Optimal glucose control in juvenile type 1 diabetes mellitus is necessary but not sufficient to reduce the burden of cardiovascular events in later life. This emphasizes the importance of searching for other possible risk factors associated with diabetes. We investigated whether recurrent episodes of acute respiratory infections and exposure to tobacco smoke could influence vascular phenotypes for early atherosclerosis in children and adolescents with type 1 diabetes.Materials and methods
Common carotid artery elasticity and intima-media thickness along with circulating markers of lipid, inflammatory and glycaemic profiles were investigated in up to 98 children and adolescents with type 1 diabetes. The number of clinically manifest acute respiratory tract infections (RTI) during the past year, and the degree of exposure to environmental tobacco smoke (ETS), were assessed by separate questionnaires.Results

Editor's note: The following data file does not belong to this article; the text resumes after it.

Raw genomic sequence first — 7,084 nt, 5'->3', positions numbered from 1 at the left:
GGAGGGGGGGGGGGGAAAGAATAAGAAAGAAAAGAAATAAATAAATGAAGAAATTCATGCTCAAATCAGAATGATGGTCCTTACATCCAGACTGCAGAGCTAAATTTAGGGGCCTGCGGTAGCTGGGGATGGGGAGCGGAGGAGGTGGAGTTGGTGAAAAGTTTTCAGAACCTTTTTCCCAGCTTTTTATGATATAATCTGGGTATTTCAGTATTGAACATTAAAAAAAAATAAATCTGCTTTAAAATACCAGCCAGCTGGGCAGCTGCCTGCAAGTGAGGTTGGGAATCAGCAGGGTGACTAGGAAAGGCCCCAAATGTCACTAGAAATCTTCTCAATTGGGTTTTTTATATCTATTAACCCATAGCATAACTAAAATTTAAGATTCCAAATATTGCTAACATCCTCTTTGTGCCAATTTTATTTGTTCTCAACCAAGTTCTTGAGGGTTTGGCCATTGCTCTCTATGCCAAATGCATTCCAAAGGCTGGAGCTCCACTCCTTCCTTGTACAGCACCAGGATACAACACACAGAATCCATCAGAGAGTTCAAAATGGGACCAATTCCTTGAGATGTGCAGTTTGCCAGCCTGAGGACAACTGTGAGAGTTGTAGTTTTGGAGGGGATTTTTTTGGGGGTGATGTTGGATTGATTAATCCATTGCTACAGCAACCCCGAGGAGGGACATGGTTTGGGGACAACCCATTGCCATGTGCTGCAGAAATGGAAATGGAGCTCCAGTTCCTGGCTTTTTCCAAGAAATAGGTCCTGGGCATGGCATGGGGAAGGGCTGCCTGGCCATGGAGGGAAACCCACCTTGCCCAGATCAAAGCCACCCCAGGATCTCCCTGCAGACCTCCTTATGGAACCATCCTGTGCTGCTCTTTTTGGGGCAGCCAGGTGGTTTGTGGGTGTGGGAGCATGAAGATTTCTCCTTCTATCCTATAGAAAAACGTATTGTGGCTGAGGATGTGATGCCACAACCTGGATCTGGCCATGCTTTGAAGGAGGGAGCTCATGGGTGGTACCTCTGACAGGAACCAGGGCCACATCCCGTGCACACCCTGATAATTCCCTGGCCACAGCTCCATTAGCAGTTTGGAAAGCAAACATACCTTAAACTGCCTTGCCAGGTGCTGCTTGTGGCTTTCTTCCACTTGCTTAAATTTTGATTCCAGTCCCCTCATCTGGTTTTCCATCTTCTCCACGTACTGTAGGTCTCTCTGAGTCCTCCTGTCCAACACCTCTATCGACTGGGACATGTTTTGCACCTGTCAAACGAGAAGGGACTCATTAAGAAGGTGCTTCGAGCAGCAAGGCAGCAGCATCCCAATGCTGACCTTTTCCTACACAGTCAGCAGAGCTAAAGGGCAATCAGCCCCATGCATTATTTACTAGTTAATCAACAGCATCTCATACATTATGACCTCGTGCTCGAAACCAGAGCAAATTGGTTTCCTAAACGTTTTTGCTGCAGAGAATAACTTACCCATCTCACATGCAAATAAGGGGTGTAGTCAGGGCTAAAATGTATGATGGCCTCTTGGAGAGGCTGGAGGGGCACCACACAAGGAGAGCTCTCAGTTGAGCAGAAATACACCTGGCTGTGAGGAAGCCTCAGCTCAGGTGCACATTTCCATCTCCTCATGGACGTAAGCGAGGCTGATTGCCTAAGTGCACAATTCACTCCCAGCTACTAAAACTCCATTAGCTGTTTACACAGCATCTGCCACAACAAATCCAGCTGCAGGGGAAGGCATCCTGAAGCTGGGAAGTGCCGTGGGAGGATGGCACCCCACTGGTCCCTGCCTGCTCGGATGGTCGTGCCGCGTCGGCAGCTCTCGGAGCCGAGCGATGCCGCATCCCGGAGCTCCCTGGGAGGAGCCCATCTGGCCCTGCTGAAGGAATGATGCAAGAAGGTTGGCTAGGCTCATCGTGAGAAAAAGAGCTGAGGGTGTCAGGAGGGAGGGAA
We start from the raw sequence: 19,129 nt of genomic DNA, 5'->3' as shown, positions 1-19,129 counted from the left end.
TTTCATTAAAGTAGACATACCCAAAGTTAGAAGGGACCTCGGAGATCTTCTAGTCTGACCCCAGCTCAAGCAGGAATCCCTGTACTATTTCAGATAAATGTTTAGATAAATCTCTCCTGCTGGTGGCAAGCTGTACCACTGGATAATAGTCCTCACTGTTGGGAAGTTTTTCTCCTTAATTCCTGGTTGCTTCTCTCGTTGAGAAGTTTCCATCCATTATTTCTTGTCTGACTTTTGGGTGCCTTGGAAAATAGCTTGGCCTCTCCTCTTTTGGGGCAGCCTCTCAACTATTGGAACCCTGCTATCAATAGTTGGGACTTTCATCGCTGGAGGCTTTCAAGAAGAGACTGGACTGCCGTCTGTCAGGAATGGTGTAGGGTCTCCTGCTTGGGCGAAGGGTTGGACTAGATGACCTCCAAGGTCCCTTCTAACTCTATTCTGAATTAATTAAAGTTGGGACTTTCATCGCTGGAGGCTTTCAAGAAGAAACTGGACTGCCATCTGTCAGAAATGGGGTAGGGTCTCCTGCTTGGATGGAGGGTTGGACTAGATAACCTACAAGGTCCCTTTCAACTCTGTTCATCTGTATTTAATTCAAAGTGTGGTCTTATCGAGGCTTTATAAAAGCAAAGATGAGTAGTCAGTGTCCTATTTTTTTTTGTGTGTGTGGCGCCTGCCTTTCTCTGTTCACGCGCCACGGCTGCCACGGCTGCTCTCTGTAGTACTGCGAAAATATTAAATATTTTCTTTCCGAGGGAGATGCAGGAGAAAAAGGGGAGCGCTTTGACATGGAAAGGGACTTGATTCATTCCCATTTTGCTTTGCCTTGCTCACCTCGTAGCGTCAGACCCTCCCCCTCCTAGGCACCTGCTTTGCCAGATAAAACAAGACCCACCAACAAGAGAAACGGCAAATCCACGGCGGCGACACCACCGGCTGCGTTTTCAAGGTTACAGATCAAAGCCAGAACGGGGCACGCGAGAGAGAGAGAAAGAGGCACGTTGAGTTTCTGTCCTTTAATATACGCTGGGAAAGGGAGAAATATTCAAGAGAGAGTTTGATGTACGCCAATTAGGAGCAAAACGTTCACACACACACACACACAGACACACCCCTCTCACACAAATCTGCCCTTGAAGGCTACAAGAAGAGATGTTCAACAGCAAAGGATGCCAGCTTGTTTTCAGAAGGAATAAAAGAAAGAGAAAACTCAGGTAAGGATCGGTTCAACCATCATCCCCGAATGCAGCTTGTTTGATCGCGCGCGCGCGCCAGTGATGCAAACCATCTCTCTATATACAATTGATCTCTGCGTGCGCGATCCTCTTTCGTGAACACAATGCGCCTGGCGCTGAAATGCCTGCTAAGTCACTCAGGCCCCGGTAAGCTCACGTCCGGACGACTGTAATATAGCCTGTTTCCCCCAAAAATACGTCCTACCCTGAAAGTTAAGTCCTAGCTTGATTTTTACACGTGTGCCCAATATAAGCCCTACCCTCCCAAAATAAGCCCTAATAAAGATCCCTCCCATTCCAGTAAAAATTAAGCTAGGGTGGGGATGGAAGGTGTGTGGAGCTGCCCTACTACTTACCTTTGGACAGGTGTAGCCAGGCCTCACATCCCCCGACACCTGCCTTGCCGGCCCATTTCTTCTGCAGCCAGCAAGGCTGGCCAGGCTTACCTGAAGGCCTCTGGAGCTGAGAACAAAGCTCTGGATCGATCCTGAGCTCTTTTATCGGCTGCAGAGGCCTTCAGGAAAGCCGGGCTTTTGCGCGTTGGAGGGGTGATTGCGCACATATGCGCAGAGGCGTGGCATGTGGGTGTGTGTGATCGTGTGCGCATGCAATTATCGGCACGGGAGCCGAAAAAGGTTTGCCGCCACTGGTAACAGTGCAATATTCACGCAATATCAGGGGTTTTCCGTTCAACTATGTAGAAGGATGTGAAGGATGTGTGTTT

Carotid artery compliance (CAC) was decreased in patients with high (≥ 4/year; n = 22) recurrence of RTI compared to the remaining patients (n = 40; P < 0·05). In a multivariate analysis, the number of RTI during the past year and HbA1C were independently associated with decreased CAC (P < 0·05 for both). The inverse relationship between RTI recurrence and CAC was strengthened by frequent exposure to ETS.Conclusions
High recurrence of respiratory infections in young type 1 diabetics is associated with increased stiffening of the carotid artery particularly in those often exposed to tobacco smoke.